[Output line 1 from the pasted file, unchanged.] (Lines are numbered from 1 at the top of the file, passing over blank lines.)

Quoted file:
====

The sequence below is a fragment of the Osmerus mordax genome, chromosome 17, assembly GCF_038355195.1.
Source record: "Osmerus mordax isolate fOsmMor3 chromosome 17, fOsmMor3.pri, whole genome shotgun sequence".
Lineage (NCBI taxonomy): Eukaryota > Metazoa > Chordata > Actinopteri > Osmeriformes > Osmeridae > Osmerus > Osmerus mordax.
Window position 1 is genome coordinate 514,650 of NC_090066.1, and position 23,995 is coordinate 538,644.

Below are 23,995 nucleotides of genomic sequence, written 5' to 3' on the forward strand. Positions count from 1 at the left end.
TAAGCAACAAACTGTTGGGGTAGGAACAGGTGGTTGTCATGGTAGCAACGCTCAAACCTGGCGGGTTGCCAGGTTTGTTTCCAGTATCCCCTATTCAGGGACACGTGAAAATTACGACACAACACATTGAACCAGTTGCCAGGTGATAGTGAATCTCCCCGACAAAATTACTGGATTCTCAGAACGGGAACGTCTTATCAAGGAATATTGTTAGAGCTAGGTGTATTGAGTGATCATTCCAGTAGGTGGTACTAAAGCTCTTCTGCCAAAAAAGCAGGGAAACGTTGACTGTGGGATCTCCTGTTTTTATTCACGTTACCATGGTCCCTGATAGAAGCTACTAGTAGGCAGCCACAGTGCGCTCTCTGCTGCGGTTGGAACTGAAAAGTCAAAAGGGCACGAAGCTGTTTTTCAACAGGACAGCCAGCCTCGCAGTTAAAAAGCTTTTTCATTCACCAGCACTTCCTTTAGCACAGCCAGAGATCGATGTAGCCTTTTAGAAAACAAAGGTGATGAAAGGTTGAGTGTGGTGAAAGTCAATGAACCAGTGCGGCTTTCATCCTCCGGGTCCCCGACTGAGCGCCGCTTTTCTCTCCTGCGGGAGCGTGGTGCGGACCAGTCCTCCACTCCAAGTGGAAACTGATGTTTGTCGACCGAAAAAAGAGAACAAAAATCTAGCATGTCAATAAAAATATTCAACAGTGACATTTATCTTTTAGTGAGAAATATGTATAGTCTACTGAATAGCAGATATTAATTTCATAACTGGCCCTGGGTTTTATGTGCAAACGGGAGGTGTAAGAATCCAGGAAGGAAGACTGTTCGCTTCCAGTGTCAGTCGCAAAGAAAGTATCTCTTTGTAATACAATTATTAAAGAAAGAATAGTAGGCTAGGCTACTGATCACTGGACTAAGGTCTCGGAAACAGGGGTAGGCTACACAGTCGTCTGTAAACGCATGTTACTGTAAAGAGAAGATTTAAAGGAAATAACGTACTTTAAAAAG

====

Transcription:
The sequence below is a fragment of the Osmerus mordax genome, chromosome 17, assembly GCF_038355195.1.